Friday, June 05, 2009

TERMINATOR SALVATION - a lovely little walking toaster of your very own

TERMINATOR SALVATION is a technically well-made, visually interesting addition to the franchise. Problem is, the plot and character ideas are so ill-developed that the action sequences lose all meaning and dissolve into one long roar of sound and fury.

All if which is a great shame, because director McG (of CHARLIE'S ANGELS fame) clearly had aspirations for greatness, citing influences from THE GREAT ESCAPE to Cormac McCarthy's grim post-apocalyptic novel, THE ROAD. The colour and design of this film is sombre and the mood serious. We have shots of a concrete building collapsing on itself and white dust billowing over the wreckage - an image straight from 9-11. We have scenes of humanity turned savage, fighting over food and fuel. The only wink to the in-joke of the franchise comes late in.

The set-up of the film is promising but squandered. Christian Bale takes on the role of John Connor, prophesied leader of the Resistance against Skynet - the sentient defense machine that launched a pre-emptive strike against humanity on Judgment Day. Terminator robots were designed and sent back in time to kill Connor, his mother and his father with no success. Radical rethinking was required. Skynet creates a Cylon - half human, half android - a Terminator with a real heart. The stage is set for brilliant drama. How far can the Cylon have free will, and counter his programming to destroy the humans? In what sense can a woman really fall in love with a man who is half-robot? These are some of the questions that were explored with great insight and wit in the re-imagined BATTLESTAR GALACTICA.

But TERMINATOR SALVATION is only interested in these questions insofar as they provide breathing room between the set-piece action sequences. Time and again, we have rushed, superficial scenes that hint at deeper questions but never give them room to develop. Thus, resistance fighter Blair Williams (Moon Bloodgood, weak performance) falls for the Cylon who saved her life, and risks her own life to set him free. All this is essayed in five minutes and one scene of laughably Mills & Boon dialogue. Later in the film, the Cylon confronts his creators and asserts his humanity. Sam Worthington gives a good performance despite his inability to hold down an American accent, but we soon jump back to Christian Bale's attack on Skynet HQ.

And what about Christian Bale? His involvement with this film will no doubt be remembered for his ill-tempered attack on the Director of Photography, replayed to the masses on Youtube. This draws attention away from the fact that he has turned in a very mediocre performance in a thankless role. As in the THE DARK KNIGHT, he seems to think that adopting a growling deep voice conveys profundity and authority. And, as in THE DARK KNIGHT, he is upstaged by another actor, for this is really Sam Worthington's film. Maybe Bale just wasn't inspired by a character that is basically one-dimensional. There is an argument that if you were raised by your mother to be the saviour of humanity you WOULD be earnest, single-minded and dull. But, Connor should be charismatic - and when asking the Resistance to commit mutiny - he should sound more convincing, more inspiring than he does. Anton Yelchin, as Connor's teenage father-to-be, Kyle Reese, has more charisma, and indeed, more screen presence, than Bale.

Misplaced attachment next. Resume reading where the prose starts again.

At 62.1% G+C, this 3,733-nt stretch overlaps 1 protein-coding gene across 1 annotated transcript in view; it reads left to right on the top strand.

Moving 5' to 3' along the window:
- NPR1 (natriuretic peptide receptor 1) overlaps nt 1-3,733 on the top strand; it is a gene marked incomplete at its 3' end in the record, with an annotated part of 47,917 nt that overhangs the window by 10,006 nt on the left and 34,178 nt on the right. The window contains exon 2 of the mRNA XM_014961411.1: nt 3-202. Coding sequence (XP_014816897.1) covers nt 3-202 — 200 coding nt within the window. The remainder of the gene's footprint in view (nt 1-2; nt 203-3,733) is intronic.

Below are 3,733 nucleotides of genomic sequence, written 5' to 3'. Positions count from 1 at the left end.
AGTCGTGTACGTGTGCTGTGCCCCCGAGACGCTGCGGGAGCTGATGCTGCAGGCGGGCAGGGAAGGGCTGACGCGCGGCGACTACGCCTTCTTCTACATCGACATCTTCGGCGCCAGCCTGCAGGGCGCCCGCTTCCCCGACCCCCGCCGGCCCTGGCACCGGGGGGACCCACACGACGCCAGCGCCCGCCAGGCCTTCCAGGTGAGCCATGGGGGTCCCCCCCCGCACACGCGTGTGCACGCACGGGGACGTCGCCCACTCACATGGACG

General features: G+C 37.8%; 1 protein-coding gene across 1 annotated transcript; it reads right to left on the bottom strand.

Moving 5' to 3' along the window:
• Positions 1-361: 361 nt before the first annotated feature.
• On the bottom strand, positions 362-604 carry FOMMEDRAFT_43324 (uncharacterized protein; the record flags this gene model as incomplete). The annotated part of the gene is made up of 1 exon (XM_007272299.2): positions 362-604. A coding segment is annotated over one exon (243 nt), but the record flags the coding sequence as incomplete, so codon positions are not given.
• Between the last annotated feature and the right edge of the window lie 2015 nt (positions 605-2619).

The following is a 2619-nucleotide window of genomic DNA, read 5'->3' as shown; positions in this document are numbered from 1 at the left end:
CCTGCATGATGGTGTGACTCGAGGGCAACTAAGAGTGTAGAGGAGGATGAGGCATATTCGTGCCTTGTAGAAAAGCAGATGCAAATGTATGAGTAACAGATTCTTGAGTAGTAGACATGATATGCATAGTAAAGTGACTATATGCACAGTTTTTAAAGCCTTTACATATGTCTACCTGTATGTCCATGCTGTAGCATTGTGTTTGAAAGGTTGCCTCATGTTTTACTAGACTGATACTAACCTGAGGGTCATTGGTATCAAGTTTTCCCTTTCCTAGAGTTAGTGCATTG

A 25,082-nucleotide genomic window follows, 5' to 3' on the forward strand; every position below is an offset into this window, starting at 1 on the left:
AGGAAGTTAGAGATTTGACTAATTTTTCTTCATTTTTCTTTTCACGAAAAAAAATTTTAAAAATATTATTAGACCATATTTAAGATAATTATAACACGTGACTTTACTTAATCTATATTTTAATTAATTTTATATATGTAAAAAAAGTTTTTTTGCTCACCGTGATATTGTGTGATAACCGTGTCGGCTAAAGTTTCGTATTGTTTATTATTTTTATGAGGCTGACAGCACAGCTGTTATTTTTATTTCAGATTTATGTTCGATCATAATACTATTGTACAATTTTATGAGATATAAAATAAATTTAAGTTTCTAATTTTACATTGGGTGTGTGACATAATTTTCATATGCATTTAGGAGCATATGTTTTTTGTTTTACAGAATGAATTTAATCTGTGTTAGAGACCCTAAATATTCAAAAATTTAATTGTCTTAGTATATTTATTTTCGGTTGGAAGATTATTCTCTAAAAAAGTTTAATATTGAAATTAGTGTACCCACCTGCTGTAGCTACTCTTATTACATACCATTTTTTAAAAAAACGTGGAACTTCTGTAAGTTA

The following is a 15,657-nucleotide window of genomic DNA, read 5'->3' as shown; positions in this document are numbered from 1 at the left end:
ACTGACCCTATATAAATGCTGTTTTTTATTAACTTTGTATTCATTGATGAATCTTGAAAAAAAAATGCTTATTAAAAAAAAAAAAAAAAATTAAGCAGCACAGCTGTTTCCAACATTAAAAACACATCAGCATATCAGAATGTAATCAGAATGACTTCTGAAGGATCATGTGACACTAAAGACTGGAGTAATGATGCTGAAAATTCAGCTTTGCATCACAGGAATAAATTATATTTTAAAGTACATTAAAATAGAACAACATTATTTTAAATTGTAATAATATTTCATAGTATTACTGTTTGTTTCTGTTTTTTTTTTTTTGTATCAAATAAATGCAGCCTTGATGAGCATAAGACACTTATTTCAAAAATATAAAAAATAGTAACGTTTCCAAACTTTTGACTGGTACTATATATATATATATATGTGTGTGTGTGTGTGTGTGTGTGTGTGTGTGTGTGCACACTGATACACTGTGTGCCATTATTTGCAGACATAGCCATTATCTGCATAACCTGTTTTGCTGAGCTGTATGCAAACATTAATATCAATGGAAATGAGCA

All of this speaks to the weakness of the script overall - as evidenced by the numerous re-writes. Let's only hope they do a better job on the already announced, McG-helmed, TERMINATOR 5.

TERMINATOR SAVLATION is on release everywhere but Japan, where it opens next week, and Mexico, where it opens on July 31st.


  1. But Sam Worthington was also earnest, single-minded and dull! I thought the biggest crime of this appalling movie was that they started off with a guy who was a serial killer sentenced to death and didn't capitalise on the interesing scenario of his being catapulted into the Terminator franchise by making him deep, dark and conflicted. I suppose that role was supposed to be Bale's, who, as you rightly point out didn't fulfil it very satisfactorily. Anyway...I like your blog! Check out mine, if I may be so immodest as to promote it, at:

  2. Spoilers

    I respectfully disagree. When we first meet Sam Worthington's character he is very interesting - a guy who wants to die because of guilt. When he wakes up in the future he's selfish and driven - viewing Kyle Reese and the poppet as inconvenient baggage. He grows as a person as he discovers he's half-droid. The scene where he's in Skynet HQ, hearing the scientist video tell him he's been unconsciously following orders, is key here. Look at his face - a lot of emotion displayed. By contrast, Bale is on deep growly face, intense stare autopilot.